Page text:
Little Struggles - Contemplating Life through Observation
My morning run allows me to reflect and clear my mind. This morning was no different. For some reason though, today, I noticed the drama occurring all around me.
Squirrels gathered nuts and tried to hide them, hoping to retrieve them in winter. One squirrel chased another across a yard and up a tree. Was it play? It certainly did not appear to be.
An earthworm crept slowly across a sidewalk. Why was it on the sidewalk? Would it make it across before the sun climbed high in the sky, baking and dehydrating it? Would a bird snap it up for a meal?
A hawk flew overhead. A group of smaller birds attacked it with their beaks repeatedly. The prey harassed and harried the hunter. Had the hawk attacked the smaller birds or was this a preemptive strike?
This is likely the same hawk that frequents our back yard. Each spring, we have a bevy of fuzzy, baby bunnies hopping and playing. By this time of year, we rarely see one.
A fat house cat stalked through an open area. Even though she was obviously well fed, she still lusted for the kill. Maybe a rabbit, squirrel or bird would be her prize.
Overhead, a gaggle of Canada geese soar in V formation escaping the coming winter. How far have they come and how far do they have to go?
All around, I observed life's little struggles. This year has held more than it's share of struggles for me and my family. My wife's health has been poor. She and my mother have both undergone two surgeries. Both had complications which returned them in the hospital. It has seemed overwhelming at times.
From my animal friends, I was struck by the fact that I am not alone. Each of us has our own daily struggles. Whether protecting a nest, working and saving for bad times, or simply trying to survive, we all go through it.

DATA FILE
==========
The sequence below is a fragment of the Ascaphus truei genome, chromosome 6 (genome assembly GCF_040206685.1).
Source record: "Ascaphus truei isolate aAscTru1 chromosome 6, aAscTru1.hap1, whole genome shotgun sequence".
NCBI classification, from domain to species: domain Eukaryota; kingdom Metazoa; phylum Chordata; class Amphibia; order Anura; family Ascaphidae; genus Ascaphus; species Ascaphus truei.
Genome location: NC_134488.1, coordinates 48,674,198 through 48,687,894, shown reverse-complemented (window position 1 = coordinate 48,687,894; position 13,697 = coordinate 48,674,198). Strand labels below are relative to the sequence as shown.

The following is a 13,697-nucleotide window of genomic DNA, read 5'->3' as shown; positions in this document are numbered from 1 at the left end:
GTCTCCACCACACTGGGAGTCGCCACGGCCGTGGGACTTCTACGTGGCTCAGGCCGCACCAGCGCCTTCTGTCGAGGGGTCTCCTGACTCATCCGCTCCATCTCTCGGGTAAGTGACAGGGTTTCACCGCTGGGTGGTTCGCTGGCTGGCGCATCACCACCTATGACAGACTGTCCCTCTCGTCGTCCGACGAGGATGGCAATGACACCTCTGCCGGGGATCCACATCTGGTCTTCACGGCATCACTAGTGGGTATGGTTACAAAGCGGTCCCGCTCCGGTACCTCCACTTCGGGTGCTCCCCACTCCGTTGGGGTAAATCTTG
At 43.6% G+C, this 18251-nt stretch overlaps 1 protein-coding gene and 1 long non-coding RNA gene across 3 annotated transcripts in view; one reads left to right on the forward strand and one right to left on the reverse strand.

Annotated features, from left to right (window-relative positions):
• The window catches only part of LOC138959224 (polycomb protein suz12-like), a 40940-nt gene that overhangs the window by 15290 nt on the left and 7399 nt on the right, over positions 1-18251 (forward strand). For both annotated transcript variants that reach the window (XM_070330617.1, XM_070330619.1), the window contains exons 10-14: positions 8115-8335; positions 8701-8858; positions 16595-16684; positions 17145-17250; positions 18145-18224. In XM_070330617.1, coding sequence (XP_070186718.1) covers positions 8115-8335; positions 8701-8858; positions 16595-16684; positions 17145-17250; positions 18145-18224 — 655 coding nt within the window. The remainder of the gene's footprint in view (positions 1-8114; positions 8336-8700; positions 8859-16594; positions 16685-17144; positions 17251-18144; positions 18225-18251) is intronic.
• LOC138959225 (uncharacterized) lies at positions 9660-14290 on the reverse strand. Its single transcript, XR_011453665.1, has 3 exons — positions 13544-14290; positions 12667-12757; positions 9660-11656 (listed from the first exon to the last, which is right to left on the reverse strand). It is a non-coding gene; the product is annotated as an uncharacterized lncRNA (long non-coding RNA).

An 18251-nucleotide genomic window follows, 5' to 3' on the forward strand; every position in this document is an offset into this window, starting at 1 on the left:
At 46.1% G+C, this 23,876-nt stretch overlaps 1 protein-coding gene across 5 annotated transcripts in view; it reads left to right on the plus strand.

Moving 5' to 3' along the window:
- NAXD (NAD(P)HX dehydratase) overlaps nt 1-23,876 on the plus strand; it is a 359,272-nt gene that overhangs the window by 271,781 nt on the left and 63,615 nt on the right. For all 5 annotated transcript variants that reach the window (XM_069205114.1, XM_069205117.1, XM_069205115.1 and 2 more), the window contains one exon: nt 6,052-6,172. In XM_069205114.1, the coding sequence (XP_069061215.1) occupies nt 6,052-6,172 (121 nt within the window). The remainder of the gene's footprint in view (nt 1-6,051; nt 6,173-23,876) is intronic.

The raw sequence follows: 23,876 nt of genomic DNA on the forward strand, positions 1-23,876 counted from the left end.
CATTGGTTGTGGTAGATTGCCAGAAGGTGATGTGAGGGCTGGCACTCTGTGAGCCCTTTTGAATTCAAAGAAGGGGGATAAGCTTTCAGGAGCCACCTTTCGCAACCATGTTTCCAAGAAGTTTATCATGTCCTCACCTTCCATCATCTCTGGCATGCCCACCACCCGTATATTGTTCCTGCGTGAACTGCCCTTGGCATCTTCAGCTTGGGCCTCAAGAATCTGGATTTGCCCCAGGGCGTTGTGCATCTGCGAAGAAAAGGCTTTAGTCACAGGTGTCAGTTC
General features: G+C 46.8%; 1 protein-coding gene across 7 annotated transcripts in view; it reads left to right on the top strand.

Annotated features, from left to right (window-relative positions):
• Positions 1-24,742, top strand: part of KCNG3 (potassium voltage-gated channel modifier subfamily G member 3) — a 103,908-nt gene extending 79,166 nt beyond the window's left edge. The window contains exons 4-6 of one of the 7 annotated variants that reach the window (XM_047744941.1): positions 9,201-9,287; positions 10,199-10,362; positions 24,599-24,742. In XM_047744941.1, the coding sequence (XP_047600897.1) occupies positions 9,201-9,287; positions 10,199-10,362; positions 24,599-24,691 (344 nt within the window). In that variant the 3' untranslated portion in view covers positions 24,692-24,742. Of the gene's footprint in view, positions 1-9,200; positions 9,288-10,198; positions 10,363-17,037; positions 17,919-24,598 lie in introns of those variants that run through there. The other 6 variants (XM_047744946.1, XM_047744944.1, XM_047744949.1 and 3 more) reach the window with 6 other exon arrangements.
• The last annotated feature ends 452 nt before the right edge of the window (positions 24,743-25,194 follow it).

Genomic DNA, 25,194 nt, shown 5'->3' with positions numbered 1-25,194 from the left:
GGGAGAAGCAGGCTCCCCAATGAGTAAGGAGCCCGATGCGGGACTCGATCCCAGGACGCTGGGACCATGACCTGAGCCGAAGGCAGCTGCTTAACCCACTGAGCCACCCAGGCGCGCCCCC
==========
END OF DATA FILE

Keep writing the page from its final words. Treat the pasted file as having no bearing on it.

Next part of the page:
Normally, I am simply amazed by the beauty and life of the world around me. Oftentimes, our outer appearance belies our true circumstances, though. We all experience times of joy and of pain.
I was reminded of the teaching of Solomon from Ecclesiastes.
3 There is a time for everything,
and a season for every activity under the heavens:
2 a time to be born and a time to die,
a time to plant and a time to uproot,
3 a time to kill and a time to heal,
a time to tear down and a time to build,
4 a time to weep and a time to laugh,
a time to mourn and a time to dance,
5 a time to scatter stones and a time to gather them,
a time to embrace and a time to refrain from embracing,
6 a time to search and a time to give up,
a time to keep and a time to throw away,
7 a time to tear and a time to mend,
a time to be silent and a time to speak,
8 a time to love and a time to hate,
a time for war and a time for peace.
9 What do workers gain from their toil? 10 I have seen the burden God has laid on the human race. 11 He has made everything beautiful in its time. He has also set eternity in the human heart; yet[a] no one can fathom what God has done from beginning to end. 12 I know that there is nothing better for people than to be happy and to do good while they live. 13 That each of them may eat and drink, and find satisfaction in all their toil—this is the gift of God.
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